But back to just dogs.  Maybe this machismo man­i­fes­ta­tion will catch on (or maybe not; only half a mil­lion have sold in the eigh­teen years since intro­duc­tion).   I’m for almost any­thing that encour­ages peo­ple tosmiling dog humanely reduce the home­less ani­mal pop­u­la­tion and its con­comi­tant killing in shel­ters, so if tes­tic­u­lar implants help do the job, fine.  They may indeed give com­fort to human males who are still squea­mish about the idea of remov­ing part of a dog’s “manhood.”

intact dogThey may also, how­ever, pose a social dilemma for vocal spay/neuter advo­cates.  Let’s say you see an intact dog on the street and your instinct is to ask his human whether he’s for­got­ten to have the dog altered, or whether he’s sport­ing a pair of Neu­ti­cles.  Is the ques­tion more akin to remark­ing, “Excuse me, sir, but I couldn’t help notic­ing that your fly is open,” or ask­ing, “Excuse me, ma’am, but are those real?”

Either way, I have to admit that the entre­pre­neur who con­ceived of falsie canine cajones is just doing some­thing that’s as tra­di­tion­ally Amer­i­can as, well, base­ball.  He fielded an idea, drafted a team, and put a prod­uct in play that takes balls – in this case, sil­i­cone ones. Or per­haps polypropy­lene. Depends how big your sac – oh, excuse me! wal­let – is.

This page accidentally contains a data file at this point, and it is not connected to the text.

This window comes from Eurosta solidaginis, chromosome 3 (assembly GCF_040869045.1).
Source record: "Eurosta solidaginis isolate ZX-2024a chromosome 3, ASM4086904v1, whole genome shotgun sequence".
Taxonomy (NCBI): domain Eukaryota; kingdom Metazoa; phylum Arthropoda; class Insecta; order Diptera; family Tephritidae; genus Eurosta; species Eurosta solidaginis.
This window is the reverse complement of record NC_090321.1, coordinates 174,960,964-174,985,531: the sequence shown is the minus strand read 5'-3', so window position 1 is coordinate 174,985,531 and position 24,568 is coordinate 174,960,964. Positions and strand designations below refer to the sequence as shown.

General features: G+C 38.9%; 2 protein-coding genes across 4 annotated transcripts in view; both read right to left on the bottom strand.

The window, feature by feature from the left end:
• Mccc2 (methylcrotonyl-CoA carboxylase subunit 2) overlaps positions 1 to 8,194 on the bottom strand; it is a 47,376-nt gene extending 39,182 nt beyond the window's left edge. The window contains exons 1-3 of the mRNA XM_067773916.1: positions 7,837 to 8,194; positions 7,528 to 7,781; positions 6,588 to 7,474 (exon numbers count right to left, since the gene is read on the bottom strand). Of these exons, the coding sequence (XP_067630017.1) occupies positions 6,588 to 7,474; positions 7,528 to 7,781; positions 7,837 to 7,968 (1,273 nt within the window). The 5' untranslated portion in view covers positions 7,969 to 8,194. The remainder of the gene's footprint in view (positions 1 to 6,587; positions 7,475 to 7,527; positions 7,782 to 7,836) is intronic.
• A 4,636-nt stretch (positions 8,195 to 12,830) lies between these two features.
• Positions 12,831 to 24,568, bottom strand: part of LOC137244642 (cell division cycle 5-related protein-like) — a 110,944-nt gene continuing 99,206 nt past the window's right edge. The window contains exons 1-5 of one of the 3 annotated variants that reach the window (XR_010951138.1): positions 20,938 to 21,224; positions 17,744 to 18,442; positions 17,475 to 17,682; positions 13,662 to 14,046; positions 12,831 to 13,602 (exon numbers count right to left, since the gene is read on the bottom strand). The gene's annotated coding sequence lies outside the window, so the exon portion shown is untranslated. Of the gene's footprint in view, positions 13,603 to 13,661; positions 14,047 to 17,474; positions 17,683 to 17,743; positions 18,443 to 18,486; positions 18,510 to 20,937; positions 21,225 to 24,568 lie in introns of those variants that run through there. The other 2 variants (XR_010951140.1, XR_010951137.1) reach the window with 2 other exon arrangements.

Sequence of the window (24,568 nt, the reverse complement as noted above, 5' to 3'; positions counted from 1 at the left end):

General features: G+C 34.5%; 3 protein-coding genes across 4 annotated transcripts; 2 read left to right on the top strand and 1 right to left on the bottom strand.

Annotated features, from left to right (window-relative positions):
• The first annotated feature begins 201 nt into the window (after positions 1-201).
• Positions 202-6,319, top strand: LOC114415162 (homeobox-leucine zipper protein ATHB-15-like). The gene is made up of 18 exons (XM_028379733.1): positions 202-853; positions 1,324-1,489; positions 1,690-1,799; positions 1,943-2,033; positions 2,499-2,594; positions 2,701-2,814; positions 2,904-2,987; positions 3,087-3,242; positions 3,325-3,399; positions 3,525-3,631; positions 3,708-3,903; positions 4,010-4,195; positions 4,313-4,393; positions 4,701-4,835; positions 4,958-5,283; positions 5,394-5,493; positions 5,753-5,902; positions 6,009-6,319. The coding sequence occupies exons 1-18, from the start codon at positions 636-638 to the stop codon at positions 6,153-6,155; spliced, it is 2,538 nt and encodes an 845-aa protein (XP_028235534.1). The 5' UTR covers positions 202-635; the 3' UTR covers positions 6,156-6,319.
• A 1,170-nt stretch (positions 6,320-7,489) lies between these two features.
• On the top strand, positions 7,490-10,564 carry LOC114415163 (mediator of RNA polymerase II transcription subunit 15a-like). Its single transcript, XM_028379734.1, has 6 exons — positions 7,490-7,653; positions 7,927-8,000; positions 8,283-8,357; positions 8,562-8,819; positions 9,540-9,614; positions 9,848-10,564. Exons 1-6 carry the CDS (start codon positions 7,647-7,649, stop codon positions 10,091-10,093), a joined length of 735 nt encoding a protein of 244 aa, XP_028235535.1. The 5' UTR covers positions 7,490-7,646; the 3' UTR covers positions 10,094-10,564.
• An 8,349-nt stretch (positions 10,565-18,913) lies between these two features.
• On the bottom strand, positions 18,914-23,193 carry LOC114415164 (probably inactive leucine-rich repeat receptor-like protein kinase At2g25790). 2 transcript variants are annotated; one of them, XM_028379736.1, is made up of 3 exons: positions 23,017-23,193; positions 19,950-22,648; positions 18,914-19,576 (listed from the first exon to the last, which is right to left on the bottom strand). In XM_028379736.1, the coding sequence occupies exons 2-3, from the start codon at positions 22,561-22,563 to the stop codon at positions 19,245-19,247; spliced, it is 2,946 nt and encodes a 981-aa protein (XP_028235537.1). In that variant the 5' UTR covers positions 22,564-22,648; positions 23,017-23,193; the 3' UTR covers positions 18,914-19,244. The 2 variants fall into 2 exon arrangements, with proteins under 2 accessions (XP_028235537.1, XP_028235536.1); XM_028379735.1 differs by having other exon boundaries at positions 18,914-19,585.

—There are meth­ods which keep canines “intact” while ren­der­ing them infer­tile.  The FDA has approved a drug that works via injec­tion to the testes; Zeuterin’s inven­tors say it’s too soon to know whether it will sup­press mat­ing behav­iors. Vasec­tomy is also an option, but the drive to mate is clearly unchanged.baseballnote

 

 

Fur? Seriously?

I hope you don’t mind receiv­ing this blog post again. We received such a pos­i­tive response that we are re-posting. Thank you for your support!

That ques­tion fired up my brain when an acquain­tance men­tioned an item in her new “lux­ury” prod­uct line – a sleep­ing bag lined with the coat of a sil­ver fox. I stepped away from the con­ver­sa­tion quickly, before my grief and dis­may could move from my mind and escape my mouth. This was the socially accept­able thing to do at the time, but the sor­row of that moment has refused to leave me. Take a look at just one rea­son why. silver+fox+5

This is a sil­ver fox. He’s beau­ti­ful, isn’t he? And smart.  And con­scious, shar­ing many of the sen­sa­tions we humans expe­ri­ence, includ­ing plea­sure, fear and pain.  And yet the sil­ver fox and dozens of other ani­mals graced with what should be their own per­sonal furry pro­tec­tion are made to suf­fer hor­ren­dous fates in order that we might usurp their skins.

The fur trade is a ghastly, grisly busi­ness.  I will not be too graphic here (the links are more explicit), because if you care one iota about ani­mals, the real­ity of it is ter­ri­bly dif­fi­cult to stom­ach.  But – the weather is turn­ing chilly and we’re reach­ing for warm gar­ments, fash­ion con­tin­ues to include fur, and new “lux­ury” lines are being launched that may increase the num­ber of ani­mals cur­rently being skinned in the name of human indul­gence.  I want you to know about it.  I want you to be able to make a con­scious deci­sion on whether you will participate.